From equation (3)- and for simplicity only considering the mean (q= 1) behaviour - we see that if 〈ΔT(Δt)〉 ∝ and then Hλ = HT − HRF. If we take HRF ≈ −0.3 (volcanic and 10Be solar estimates), HRF ≈ 0.4 (sunspot based solar) and HT ≈ 0.4, then we find Hλ ≈ 0.7 and ≈0 respectively. From Figure 2 we see that the volcanic and Shapiro et al.  solar forcings require a feedback factor f ≈ 0.3 at 30 year scales, rising to roughly ≈20 at 10 kyrs. If we consider instead the scale independent amplification factors (Hλ ≈ 0), i.e., the Krivova and Wang reconstructions, we find the (scale independent) factors f ≈ 15, 30 respectively. However, for this to apply at multimillenial scales, solar variability must continue to grow reaching ≈1 Wm−2 at 10 kyr scales.
 After decreasing over several decades of scale, to a minimum of ≈ ±0.1 K at around 10–100 yrs, temperature fluctuations begin to increase, ultimately reaching ±3 to ±5 K at glacial-interglacial scales. In order to understand the origin of this multidecadal, multicentennial and multimillenial variability, we empirically estimated the climate sensitivities of solar and volcanic forcings using several reconstructions. To make this practical, we introduced a stochastic definition of the sensitivity which could be regarded as an upper bound on the usual (deterministic) sensitivity with the two being equal in the case of full (and causal) correlation between the temperature and driver. Although the RMS temperature fluctuations increased with scale, the RMS volcanic and10Be based solar reconstructions all decreased with scale, in roughly a power law manner. If any of these reconstructions represented dominant forcings, the corresponding feedbacks would have to increase strongly with scale (with exponent Hλ ≈ 0.7), and this is not trivially compatible with existing GCM's. Only the sunspot based solar reconstructions were consistent with scale independent sensitivities (Hλ ≈ 0), these are of the order 4.5 K/(Wm−2) (i.e., implying large feedbacks) and would require quite strong solar forcings of ≈1 Wm−2 at scales of 10 kyrs.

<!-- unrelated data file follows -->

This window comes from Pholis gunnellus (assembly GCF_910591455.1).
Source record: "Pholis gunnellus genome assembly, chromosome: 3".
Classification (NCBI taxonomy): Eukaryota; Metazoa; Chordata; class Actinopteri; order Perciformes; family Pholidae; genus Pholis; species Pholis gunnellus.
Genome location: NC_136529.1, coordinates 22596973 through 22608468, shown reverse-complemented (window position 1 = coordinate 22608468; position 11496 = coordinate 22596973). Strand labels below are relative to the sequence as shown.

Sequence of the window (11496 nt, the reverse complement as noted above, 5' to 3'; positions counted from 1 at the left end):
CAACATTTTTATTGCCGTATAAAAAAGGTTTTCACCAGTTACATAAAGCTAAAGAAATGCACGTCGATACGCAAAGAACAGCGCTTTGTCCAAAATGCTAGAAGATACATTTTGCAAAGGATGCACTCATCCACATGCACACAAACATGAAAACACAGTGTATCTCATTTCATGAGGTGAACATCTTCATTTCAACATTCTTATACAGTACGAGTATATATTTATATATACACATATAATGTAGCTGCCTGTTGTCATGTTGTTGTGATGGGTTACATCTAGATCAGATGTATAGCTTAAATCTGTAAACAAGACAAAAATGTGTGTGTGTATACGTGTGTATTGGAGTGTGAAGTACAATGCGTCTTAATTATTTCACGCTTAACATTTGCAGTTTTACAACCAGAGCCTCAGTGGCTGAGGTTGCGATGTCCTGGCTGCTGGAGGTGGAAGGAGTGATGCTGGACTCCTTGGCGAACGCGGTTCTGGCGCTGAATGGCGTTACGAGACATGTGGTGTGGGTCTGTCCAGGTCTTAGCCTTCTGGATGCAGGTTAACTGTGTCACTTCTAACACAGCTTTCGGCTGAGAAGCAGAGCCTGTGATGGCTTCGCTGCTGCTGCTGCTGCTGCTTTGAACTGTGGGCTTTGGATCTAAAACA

A recent analysis of S2(Δt)1/2 for forced GCM outputs over the past millennium S. Lovejoy et al. (Do GCM's predict the climate…. Or low frequency weather?, submitted to Nature Climate Change, 2012) showed that they strongly underestimate the low frequency variability – even when for example strong solar forcings were used. Our findings here of the occasionally surprising scale-by-scale forcing variabilities helps explain why they were too weak. It seems likely that GCM's are a missing an important mechanism of internal variability. A possible “slow dynamics” candidate is land-ice whose fluctuations are plausibly scaling over the appropriate ranges of space-time scales but which is not yet integrated into existing GCM's.